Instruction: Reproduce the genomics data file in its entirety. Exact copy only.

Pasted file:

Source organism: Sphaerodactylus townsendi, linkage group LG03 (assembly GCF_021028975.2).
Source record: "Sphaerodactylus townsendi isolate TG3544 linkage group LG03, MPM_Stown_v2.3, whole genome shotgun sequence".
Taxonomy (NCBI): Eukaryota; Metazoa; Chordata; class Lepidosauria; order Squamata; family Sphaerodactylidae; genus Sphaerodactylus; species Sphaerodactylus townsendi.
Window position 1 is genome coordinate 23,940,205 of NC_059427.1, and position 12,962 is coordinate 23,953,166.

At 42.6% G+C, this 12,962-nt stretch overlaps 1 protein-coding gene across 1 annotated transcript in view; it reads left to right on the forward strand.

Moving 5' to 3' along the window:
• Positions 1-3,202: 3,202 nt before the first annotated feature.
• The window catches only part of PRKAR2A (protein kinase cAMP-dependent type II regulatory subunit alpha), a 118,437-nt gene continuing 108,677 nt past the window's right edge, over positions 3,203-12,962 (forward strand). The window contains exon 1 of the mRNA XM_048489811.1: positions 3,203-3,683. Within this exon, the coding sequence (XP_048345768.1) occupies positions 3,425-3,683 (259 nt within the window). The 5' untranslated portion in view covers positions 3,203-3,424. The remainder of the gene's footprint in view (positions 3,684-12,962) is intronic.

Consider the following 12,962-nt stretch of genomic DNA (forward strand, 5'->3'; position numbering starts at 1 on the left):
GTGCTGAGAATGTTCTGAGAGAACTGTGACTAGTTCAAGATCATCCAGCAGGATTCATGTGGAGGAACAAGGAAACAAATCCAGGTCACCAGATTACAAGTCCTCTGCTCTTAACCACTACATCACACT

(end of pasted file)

Source organism: Sphaerodactylus townsendi, linkage group LG03 (assembly GCF_021028975.2).
Source record: "Sphaerodactylus townsendi isolate TG3544 linkage group LG03, MPM_Stown_v2.3, whole genome shotgun sequence".
Taxonomy (NCBI): Eukaryota; Metazoa; Chordata; class Lepidosauria; order Squamata; family Sphaerodactylidae; genus Sphaerodactylus; species Sphaerodactylus townsendi.
Window position 1 is genome coordinate 23,940,205 of NC_059427.1, and position 12,962 is coordinate 23,953,166.

At 42.6% G+C, this 12,962-nt stretch overlaps 1 protein-coding gene across 1 annotated transcript in view; it reads left to right on the forward strand.

Moving 5' to 3' along the window:
• Positions 1-3,202: 3,202 nt before the first annotated feature.
• The window catches only part of PRKAR2A (protein kinase cAMP-dependent type II regulatory subunit alpha), a 118,437-nt gene continuing 108,677 nt past the window's right edge, over positions 3,203-12,962 (forward strand). The window contains exon 1 of the mRNA XM_048489811.1: positions 3,203-3,683. Within this exon, the coding sequence (XP_048345768.1) occupies positions 3,425-3,683 (259 nt within the window). The 5' untranslated portion in view covers positions 3,203-3,424. The remainder of the gene's footprint in view (positions 3,684-12,962) is intronic.

Consider the following 12,962-nt stretch of genomic DNA (forward strand, 5'->3'; position numbering starts at 1 on the left):
GTGCTGAGAATGTTCTGAGAGAACTGTGACTAGTTCAAGATCATCCAGCAGGATTCATGTGGAGGAACAAGGAAACAAATCCAGGTCACCAGATTACAAGTCCTCTGCTCTTAACCACTACATCACACT